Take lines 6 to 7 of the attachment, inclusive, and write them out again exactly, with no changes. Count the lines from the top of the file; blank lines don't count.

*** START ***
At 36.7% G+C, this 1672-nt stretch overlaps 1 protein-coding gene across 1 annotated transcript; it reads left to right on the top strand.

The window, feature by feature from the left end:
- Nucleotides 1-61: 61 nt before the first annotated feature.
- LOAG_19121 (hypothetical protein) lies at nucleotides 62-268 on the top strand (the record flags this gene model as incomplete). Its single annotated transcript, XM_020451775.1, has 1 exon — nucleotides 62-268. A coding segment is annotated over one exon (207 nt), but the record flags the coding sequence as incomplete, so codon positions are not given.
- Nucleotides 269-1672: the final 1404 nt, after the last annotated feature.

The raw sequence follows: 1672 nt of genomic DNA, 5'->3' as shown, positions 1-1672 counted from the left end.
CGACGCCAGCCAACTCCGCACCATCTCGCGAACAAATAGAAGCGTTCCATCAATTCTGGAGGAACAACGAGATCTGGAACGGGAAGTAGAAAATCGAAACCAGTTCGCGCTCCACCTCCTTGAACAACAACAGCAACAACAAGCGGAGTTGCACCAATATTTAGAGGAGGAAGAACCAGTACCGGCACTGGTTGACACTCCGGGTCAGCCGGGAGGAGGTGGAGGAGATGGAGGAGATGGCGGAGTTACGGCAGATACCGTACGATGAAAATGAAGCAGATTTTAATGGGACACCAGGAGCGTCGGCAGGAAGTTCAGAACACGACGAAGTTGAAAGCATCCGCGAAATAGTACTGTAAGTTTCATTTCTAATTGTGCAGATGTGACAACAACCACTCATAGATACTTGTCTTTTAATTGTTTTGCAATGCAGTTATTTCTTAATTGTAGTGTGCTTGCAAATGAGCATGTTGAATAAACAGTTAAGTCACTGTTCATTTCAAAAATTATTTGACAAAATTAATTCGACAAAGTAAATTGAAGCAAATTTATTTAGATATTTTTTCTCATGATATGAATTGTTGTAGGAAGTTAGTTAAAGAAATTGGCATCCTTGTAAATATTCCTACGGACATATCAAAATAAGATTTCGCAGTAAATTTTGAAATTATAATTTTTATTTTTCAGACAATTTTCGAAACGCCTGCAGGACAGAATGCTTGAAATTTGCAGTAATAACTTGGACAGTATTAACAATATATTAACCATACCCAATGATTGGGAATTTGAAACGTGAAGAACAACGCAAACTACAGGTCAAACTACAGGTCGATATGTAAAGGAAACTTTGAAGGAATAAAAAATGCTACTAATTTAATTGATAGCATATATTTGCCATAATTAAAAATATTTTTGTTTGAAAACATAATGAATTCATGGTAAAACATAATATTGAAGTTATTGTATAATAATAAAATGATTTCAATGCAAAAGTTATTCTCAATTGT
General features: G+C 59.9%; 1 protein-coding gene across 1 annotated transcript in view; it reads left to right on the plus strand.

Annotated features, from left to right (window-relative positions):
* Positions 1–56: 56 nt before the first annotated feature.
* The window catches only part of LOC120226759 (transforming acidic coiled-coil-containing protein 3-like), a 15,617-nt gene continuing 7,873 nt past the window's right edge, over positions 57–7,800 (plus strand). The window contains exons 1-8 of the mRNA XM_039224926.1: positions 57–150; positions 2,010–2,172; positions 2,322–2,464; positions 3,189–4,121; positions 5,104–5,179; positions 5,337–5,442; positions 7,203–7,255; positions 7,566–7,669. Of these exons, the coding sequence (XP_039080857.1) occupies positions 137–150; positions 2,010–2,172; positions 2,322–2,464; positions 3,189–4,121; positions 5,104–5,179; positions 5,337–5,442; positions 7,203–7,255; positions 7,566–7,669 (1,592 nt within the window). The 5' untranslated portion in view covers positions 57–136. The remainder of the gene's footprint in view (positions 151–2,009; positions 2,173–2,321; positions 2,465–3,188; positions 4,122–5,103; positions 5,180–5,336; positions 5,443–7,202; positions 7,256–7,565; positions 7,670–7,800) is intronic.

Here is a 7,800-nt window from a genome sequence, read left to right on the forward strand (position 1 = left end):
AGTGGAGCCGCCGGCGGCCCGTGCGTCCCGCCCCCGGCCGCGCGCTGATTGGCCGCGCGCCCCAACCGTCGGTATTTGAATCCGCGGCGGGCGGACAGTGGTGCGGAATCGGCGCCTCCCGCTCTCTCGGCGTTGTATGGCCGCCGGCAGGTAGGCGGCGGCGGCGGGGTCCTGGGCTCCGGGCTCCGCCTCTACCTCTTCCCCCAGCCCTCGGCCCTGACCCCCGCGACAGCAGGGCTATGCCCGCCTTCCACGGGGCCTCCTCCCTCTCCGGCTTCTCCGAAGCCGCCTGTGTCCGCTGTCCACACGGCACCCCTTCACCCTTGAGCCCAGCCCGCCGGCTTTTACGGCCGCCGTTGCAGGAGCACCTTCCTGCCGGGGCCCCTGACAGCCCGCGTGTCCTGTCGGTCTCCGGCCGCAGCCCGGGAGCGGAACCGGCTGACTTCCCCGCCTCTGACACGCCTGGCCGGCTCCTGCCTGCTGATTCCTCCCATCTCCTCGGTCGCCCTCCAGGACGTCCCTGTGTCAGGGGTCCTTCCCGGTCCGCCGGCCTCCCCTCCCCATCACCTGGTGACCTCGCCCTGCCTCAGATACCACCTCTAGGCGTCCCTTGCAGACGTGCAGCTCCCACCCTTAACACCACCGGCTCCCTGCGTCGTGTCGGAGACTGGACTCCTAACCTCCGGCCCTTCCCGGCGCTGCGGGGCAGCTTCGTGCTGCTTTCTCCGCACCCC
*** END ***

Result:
The raw sequence follows: 1672 nt of genomic DNA, 5'->3' as shown, positions 1-1672 counted from the left end.
CGACGCCAGCCAACTCCGCACCATCTCGCGAACAAATAGAAGCGTTCCATCAATTCTGGAGGAACAACGAGATCTGGAACGGGAAGTAGAAAATCGAAACCAGTTCGCGCTCCACCTCCTTGAACAACAACAGCAACAACAAGCGGAGTTGCACCAATATTTAGAGGAGGAAGAACCAGTACCGGCACTGGTTGACACTCCGGGTCAGCCGGGAGGAGGTGGAGGAGATGGAGGAGATGGCGGAGTTACGGCAGATACCGTACGATGAAAATGAAGCAGATTTTAATGGGACACCAGGAGCGTCGGCAGGAAGTTCAGAACACGACGAAGTTGAAAGCATCCGCGAAATAGTACTGTAAGTTTCATTTCTAATTGTGCAGATGTGACAACAACCACTCATAGATACTTGTCTTTTAATTGTTTTGCAATGCAGTTATTTCTTAATTGTAGTGTGCTTGCAAATGAGCATGTTGAATAAACAGTTAAGTCACTGTTCATTTCAAAAATTATTTGACAAAATTAATTCGACAAAGTAAATTGAAGCAAATTTATTTAGATATTTTTTCTCATGATATGAATTGTTGTAGGAAGTTAGTTAAAGAAATTGGCATCCTTGTAAATATTCCTACGGACATATCAAAATAAGATTTCGCAGTAAATTTTGAAATTATAATTTTTATTTTTCAGACAATTTTCGAAACGCCTGCAGGACAGAATGCTTGAAATTTGCAGTAATAACTTGGACAGTATTAACAATATATTAACCATACCCAATGATTGGGAATTTGAAACGTGAAGAACAACGCAAACTACAGGTCAAACTACAGGTCGATATGTAAAGGAAACTTTGAAGGAATAAAAAATGCTACTAATTTAATTGATAGCATATATTTGCCATAATTAAAAATATTTTTGTTTGAAAACATAATGAATTCATGGTAAAACATAATATTGAAGTTATTGTATAATAATAAAATGATTTCAATGCAAAAGTTATTCTCAATTGT